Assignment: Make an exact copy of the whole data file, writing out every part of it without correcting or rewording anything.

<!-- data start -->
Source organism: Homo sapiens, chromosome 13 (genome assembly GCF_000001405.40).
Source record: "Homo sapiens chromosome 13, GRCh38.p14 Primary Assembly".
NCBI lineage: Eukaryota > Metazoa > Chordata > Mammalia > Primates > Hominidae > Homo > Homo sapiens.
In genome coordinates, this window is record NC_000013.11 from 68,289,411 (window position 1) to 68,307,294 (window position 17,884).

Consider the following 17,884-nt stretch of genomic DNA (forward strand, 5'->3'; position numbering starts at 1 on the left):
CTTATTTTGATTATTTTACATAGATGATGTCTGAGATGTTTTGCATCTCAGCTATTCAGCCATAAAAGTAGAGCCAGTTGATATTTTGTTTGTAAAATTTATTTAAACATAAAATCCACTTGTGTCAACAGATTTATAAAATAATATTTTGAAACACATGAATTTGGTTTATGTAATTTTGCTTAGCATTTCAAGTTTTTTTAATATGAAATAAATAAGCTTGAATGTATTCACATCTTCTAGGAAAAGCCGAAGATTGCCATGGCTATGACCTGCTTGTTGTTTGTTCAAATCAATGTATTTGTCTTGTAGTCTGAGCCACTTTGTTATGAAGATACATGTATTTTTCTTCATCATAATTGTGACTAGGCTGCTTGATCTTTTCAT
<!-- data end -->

Source organism: Homo sapiens, chromosome 13 (genome assembly GCF_000001405.40).
Source record: "Homo sapiens chromosome 13, GRCh38.p14 Primary Assembly".
NCBI lineage: Eukaryota > Metazoa > Chordata > Mammalia > Primates > Hominidae > Homo > Homo sapiens.
In genome coordinates, this window is record NC_000013.11 from 68,289,411 (window position 1) to 68,307,294 (window position 17,884).

Consider the following 17,884-nt stretch of genomic DNA (forward strand, 5'->3'; position numbering starts at 1 on the left):
CTTATTTTGATTATTTTACATAGATGATGTCTGAGATGTTTTGCATCTCAGCTATTCAGCCATAAAAGTAGAGCCAGTTGATATTTTGTTTGTAAAATTTATTTAAACATAAAATCCACTTGTGTCAACAGATTTATAAAATAATATTTTGAAACACATGAATTTGGTTTATGTAATTTTGCTTAGCATTTCAAGTTTTTTTAATATGAAATAAATAAGCTTGAATGTATTCACATCTTCTAGGAAAAGCCGAAGATTGCCATGGCTATGACCTGCTTGTTGTTTGTTCAAATCAATGTATTTGTCTTGTAGTCTGAGCCACTTTGTTATGAAGATACATGTATTTTTCTTCATCATAATTGTGACTAGGCTGCTTGATCTTTTCAT